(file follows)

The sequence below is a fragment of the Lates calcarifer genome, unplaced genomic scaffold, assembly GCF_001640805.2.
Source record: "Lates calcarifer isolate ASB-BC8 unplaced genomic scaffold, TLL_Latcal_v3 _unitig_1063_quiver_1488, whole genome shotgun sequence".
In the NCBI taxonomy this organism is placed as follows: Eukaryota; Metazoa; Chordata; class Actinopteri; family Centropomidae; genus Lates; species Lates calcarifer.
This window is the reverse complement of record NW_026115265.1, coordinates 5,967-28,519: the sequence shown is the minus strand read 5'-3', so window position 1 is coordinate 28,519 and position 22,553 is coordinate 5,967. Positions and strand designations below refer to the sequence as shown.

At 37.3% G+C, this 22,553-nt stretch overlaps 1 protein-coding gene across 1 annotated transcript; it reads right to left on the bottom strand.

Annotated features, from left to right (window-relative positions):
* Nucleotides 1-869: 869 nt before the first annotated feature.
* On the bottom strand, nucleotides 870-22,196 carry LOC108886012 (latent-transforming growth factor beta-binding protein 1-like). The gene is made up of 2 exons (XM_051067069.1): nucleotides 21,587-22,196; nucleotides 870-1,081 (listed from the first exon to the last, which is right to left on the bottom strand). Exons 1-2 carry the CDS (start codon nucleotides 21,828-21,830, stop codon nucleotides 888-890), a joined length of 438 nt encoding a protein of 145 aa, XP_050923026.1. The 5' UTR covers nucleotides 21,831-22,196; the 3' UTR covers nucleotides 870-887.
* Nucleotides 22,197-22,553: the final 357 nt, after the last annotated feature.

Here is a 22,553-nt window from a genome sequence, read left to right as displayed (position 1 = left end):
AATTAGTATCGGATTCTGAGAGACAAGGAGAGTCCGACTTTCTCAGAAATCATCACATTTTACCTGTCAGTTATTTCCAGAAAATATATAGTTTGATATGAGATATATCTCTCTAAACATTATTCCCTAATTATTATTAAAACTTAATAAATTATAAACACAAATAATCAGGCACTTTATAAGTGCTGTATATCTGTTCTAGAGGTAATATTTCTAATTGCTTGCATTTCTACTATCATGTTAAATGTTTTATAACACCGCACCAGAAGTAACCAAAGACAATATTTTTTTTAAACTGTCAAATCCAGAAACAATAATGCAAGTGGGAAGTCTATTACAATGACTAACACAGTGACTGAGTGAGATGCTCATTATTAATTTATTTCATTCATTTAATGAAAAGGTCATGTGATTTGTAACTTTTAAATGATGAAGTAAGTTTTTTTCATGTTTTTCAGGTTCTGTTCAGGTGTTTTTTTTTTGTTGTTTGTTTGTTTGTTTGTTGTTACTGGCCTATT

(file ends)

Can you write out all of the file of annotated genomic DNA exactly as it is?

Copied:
The sequence below is a fragment of the Lates calcarifer genome, unplaced genomic scaffold, assembly GCF_001640805.2.
Source record: "Lates calcarifer isolate ASB-BC8 unplaced genomic scaffold, TLL_Latcal_v3 _unitig_1063_quiver_1488, whole genome shotgun sequence".
In the NCBI taxonomy this organism is placed as follows: Eukaryota; Metazoa; Chordata; class Actinopteri; family Centropomidae; genus Lates; species Lates calcarifer.
This window is the reverse complement of record NW_026115265.1, coordinates 5,967-28,519: the sequence shown is the minus strand read 5'-3', so window position 1 is coordinate 28,519 and position 22,553 is coordinate 5,967. Positions and strand designations below refer to the sequence as shown.

At 37.3% G+C, this 22,553-nt stretch overlaps 1 protein-coding gene across 1 annotated transcript; it reads right to left on the bottom strand.

Annotated features, from left to right (window-relative positions):
* Nucleotides 1-869: 869 nt before the first annotated feature.
* On the bottom strand, nucleotides 870-22,196 carry LOC108886012 (latent-transforming growth factor beta-binding protein 1-like). The gene is made up of 2 exons (XM_051067069.1): nucleotides 21,587-22,196; nucleotides 870-1,081 (listed from the first exon to the last, which is right to left on the bottom strand). Exons 1-2 carry the CDS (start codon nucleotides 21,828-21,830, stop codon nucleotides 888-890), a joined length of 438 nt encoding a protein of 145 aa, XP_050923026.1. The 5' UTR covers nucleotides 21,831-22,196; the 3' UTR covers nucleotides 870-887.
* Nucleotides 22,197-22,553: the final 357 nt, after the last annotated feature.

Here is a 22,553-nt window from a genome sequence, read left to right as displayed (position 1 = left end):
AATTAGTATCGGATTCTGAGAGACAAGGAGAGTCCGACTTTCTCAGAAATCATCACATTTTACCTGTCAGTTATTTCCAGAAAATATATAGTTTGATATGAGATATATCTCTCTAAACATTATTCCCTAATTATTATTAAAACTTAATAAATTATAAACACAAATAATCAGGCACTTTATAAGTGCTGTATATCTGTTCTAGAGGTAATATTTCTAATTGCTTGCATTTCTACTATCATGTTAAATGTTTTATAACACCGCACCAGAAGTAACCAAAGACAATATTTTTTTTAAACTGTCAAATCCAGAAACAATAATGCAAGTGGGAAGTCTATTACAATGACTAACACAGTGACTGAGTGAGATGCTCATTATTAATTTATTTCATTCATTTAATGAAAAGGTCATGTGATTTGTAACTTTTAAATGATGAAGTAAGTTTTTTTCATGTTTTTCAGGTTCTGTTCAGGTGTTTTTTTTTTGTTGTTTGTTTGTTTGTTTGTTGTTACTGGCCTATT